Greyfriars Bobby | Photo credit: Kathleen Rowan

Greyfriars Bobby

As so often happens when visiting a city such as Edinburgh in Scotland, one finds oneself overwhelmed, exhausted, and in my case, lost. Edinburgh, the Scottish capital since the 15th century, is steeped in history, with tall, dark buildings and spires, natural beauty, and an almost mystical feel. Furthermore, Edinburgh’s Old and New Towns have been deemed worthy of a UNESCO listing as a World Heritage site. J. K. Rowling, the author of the Harry Potter series, lives in Edinburgh, and her books are infused with the mystical essence of Edinburgh. Given the city’s vibrancy and meandering streets, I rationalize that many other people have also lost their way.

At some point in my wanderings from the castle, I encountered a group of people standing around a small statue. After fumbling with my phone GPS and turning my “can’t miss it” map in several directions, I asked a kind person what was going on and why people were rubbing the nose of a statue. After a pitying glance at me, I was told that John Grays’ Bobby, a Skye Terrier, is memorialized here. I responded, “Of course.” Returning to my multipurpose phone, I read the legend about this Skye Terrier, or possibly a Dandie Dinmont Terrier, named Bobby.

According to legend, John Gray, a gardener, came to Edinburgh in 1850 with his wife and son but could not find work. To avoid ending up in a workhouse, Mr. Gray joined the Edinburgh City Police as a night watchman. An extraordinary (or perhaps a typical) relationship between a man and a dog began during his time as a night watchman. John acquired a partner, a diminutive Skye Terrier and ‘watchdog’ called Bobby, who kept him company through the long winter nights. Together John and Bobby became a familiar sight trudging through the cobbled streets of Edinburgh. Through thick and thin, winter and summer, they were faithful friends. The view of the two walking the streets of Edinburgh was a comfort to the citizens of Edinburgh. John and Bobby developed the habit of dining at a coffee house where Bobby would be given a free meal.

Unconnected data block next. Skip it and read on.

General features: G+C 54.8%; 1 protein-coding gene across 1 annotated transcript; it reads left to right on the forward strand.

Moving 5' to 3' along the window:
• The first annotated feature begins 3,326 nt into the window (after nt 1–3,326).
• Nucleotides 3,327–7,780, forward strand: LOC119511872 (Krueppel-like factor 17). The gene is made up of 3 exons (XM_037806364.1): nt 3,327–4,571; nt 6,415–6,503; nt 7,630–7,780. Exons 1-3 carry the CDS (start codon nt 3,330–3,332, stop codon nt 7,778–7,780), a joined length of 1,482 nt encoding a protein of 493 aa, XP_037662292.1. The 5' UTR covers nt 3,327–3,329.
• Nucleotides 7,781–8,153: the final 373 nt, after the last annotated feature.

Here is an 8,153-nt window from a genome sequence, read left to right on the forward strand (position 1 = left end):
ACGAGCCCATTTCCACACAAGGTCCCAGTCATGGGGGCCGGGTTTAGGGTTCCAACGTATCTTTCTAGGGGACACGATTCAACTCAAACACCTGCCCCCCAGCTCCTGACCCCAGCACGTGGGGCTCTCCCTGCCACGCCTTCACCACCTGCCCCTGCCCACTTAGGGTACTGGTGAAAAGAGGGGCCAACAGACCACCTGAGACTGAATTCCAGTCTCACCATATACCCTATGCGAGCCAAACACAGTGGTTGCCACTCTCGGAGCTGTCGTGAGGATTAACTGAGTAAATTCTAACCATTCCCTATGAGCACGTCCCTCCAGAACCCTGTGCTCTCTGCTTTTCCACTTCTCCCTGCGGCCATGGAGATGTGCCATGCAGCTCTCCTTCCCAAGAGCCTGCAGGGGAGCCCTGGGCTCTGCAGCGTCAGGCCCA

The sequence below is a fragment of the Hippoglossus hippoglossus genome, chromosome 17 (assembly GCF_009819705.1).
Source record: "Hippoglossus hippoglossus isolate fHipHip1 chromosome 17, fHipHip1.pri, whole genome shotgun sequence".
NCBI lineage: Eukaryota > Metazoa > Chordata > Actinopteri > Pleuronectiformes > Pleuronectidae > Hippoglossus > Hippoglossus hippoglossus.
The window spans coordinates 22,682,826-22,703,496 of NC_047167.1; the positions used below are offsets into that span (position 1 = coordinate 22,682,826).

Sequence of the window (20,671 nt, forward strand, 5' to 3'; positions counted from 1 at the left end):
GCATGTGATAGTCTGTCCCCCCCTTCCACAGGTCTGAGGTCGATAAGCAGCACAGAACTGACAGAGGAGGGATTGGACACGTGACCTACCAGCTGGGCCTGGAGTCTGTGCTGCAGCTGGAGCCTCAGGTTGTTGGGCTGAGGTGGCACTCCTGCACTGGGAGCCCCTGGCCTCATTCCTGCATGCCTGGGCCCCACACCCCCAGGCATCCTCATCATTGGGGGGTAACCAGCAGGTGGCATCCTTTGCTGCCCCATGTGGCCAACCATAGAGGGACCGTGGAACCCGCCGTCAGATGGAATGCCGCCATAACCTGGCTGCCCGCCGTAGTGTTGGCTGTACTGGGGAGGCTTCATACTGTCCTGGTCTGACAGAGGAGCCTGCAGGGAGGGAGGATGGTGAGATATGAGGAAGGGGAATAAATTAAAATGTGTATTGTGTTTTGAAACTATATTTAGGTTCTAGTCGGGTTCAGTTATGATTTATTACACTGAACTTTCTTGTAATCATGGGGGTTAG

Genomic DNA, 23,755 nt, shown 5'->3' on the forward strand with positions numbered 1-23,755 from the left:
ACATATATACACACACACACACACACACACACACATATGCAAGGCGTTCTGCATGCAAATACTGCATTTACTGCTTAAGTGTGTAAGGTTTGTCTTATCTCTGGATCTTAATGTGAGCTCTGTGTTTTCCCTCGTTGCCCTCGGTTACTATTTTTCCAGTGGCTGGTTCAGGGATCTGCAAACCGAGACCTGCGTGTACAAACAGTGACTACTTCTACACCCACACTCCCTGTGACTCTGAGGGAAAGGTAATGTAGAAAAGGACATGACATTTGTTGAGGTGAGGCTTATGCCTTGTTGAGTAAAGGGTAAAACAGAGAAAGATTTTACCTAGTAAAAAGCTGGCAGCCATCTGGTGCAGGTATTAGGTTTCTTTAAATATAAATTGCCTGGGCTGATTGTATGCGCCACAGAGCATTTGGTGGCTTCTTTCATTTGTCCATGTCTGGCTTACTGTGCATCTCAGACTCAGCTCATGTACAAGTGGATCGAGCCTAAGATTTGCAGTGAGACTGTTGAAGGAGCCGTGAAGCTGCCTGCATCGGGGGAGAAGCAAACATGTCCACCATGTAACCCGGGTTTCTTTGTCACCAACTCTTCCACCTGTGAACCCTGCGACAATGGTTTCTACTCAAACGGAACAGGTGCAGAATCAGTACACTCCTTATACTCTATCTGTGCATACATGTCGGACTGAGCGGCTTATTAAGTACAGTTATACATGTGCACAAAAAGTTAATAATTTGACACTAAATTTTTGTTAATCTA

John Gray died in 1858 of tuberculosis and was buried in Greyfriars Kirkyard, a cemetery surrounding the local Greyfriars’ parish church. Bobby reportedly watched his best friend’s grave for close to 14 years despite attempts to lure him from the grave by the gardener and keeper of Greyfriars. When Bobby refused to move, shelter was provided for Bobby near Gray’s grave. It was reported that crowds would gather in front of the graveyard and wait for Bobby to leave for his one o’clock meal at the same hostelry he frequented with John Gray. Bobby died on January 14, 1872, and is buried inside Greyfriars Kirkyard cemetery near his best friend, John Gray.

Today, the statue of Bobby can be found at the intersection of George IV Bridge and Candlemaker Row. Admirers have rubbed the nose of his statue so often for luck that the nose is now a shiny brass beacon. However, the caretakers of his memorial discourage touching the statue to preserve the statue’s structure. I also rubbed Bobby’s nose for good luck, but only before I knew such touching was officially discouraged.

Stories of people and animals and their devotion to each other are heartwarming and reflect caring in their purest form. We could do with more heartwarming relationships like the one Bobby and John Gray enjoyed.


In keeping with WBI’s commitment to transparency and accountability, we feel compelled to report on several alternative interpretations of the events reported in this article. Some have argued that Bobby was not a Skye Terrier but a Dandie Dinmont Terrier (more common in Edinburgh than Skye Terriers). There was also reportedly more than one Bobby during this period. The local landlord had an economic incentive to keep the crowds coming to observe Bobby, and it has been suggested that “Bobby” may have lived longer than is typical for a small terrier. We at WBI have chosen to believe the version of the tale reported in the body of this article. 

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